Cats can succumb to a variety of feline-specific illnesses, including feline leukemia virus (FeLV), feline immunodeficiency virus (FIV), and feline infectious peritonitis (FIP). While FeLV and FIV are seen occasionally, usually in stray cats who have lived outdoors, FIP is, fortunately, relatively rare, because the disease is almost always fatal.
What is feline infectious peritonitis?
FIP is caused by a certain strain of feline coronavirus. Coronaviruses are a common virus group that often cause upper respiratory or gastrointestinal illness. In humans, coronaviruses are a frequent cause of the common cold.
In cats, most strains do not cause disease signs, and are referred to as feline enteric coronavirus, because they usually cause mild, self-limiting diarrhea. In 5% to 10% of cats infected with a coronavirus strain, the virus mutates, or the immune system responds inappropriately, leading to FIP development. With help from the antibodies supposed to protect the cat, the virus infects the white blood cells. This unique relationship between the immune system and the virus is unlike any other virus, in people or animals. As the infected white blood cells migrate, an intense inflammatory reaction occurs around the vessels in the commonly affected tissues, including the abdomen, kidneys, or brain.
Is my cat at risk for developing feline infectious peritonitis?
Any cat who carries a coronavirus strain is potentially at risk for developing FIP, but the disease is more common in immune-compromised cats, such as kittens, geriatric cats, or cats who already have FeLV. Most cats who develop FIP are under 2 years of age, and live in groups or colonies, such as animal shelters and catteries. The virus can be passed through saliva or feces, but is most commonly transmitted when an infected mother cat passes a coronavirus to her 5- to 8-week-old kittens.
What are feline infectious peritonitis signs?
FIP generally has two forms, wet and dry, although some cats may have signs of both. Early FIP signs are vague, and include fever, lethargy, inappetence, and a rough hair coat. In the beginning stages of wet, or effusive, FIP, signs may appear similar to the dry, or non-effusive, form, including:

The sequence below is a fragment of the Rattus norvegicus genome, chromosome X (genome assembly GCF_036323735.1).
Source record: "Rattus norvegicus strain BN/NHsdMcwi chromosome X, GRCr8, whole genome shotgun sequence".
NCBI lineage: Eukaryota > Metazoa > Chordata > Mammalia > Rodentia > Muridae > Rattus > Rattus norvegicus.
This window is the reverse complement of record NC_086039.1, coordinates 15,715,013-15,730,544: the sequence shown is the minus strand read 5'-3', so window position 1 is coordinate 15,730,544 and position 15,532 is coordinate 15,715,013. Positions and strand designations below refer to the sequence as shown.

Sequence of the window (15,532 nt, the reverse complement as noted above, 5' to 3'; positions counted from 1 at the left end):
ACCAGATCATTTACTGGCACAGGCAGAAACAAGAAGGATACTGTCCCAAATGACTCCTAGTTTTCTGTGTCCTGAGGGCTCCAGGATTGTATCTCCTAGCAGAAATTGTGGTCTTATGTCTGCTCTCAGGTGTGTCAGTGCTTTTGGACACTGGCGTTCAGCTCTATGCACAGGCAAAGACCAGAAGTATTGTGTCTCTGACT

- Weight loss
- Persistent fever
- Lack of appetite
In FIP’s dry form, inflammation generally occurs around the brain and the eyes, which can cause neurological issues, and bleeding in the eyes.
As the wet form progresses, the cat typically starts to rapidly decline. FIP’s wet-form signs include:
- Fluid accumulation in the abdomen
- Less commonly, fluid accumulation in the chest
- Difficulty breathing
- Pot-bellied appearance
Since FIP signs can be vague, and indicate many disease processes, a full physical exam and diagnostic testing is required for accurate diagnosis.
How is feline infectious peritonitis diagnosed?
Although a variety of tests can detect coronavirus antibody presence, no simple diagnostic test can differentiate between the coronavirus strains. A positive result means only that the cat has been exposed to a coronavirus, but not necessarily to a strain that causes FIP. Only a biopsy of affected tissue can definitely diagnose FIP in cats. Most often, we rely on the clues from a thorough physical exam, history, clinical signs, examination of chest or abdominal fluid if present, blood work results, and a positive coronavirus antibody titer.
How is feline infectious peritonitis treated?
Once clinical signs develop, FIP is generally incurable and fatal. Supportive treatment may help improve the cat’s quality of life for some time, but euthanasia is often the most humane course of action to prevent suffering. Most cats who have FIP in its wet form die less than two months from the onset of signs, although those with a mild case of dry-form FIP can survive longer.
Can feline infectious peritonitis be prevented?
An FIP vaccination is available, but of little value, as it can be given only to kittens 16 weeks or older. By that age, most kittens are already exposed to coronavirus, and can develop FIP. The best ways to prevent your cat from getting FIP include:
- Keeping her as healthy as possible through routine preventive care and appropriate vaccinations
- Minimal exposure to infectious agents
- Cleaning and disinfecting litter boxes regularly
- Preventing overcrowding
- Limiting stress
- Proper nutrition
- Avoiding keeping large groups of cats
Keep your cat healthy and happy, and help prevent FIP, by staying on top of her routine preventive care. To schedule a wellness visit for your feline friend, or if she is exhibiting FIP signs, contact your family veterinarian. If your cat needs emergency care, give us a call or or stop in.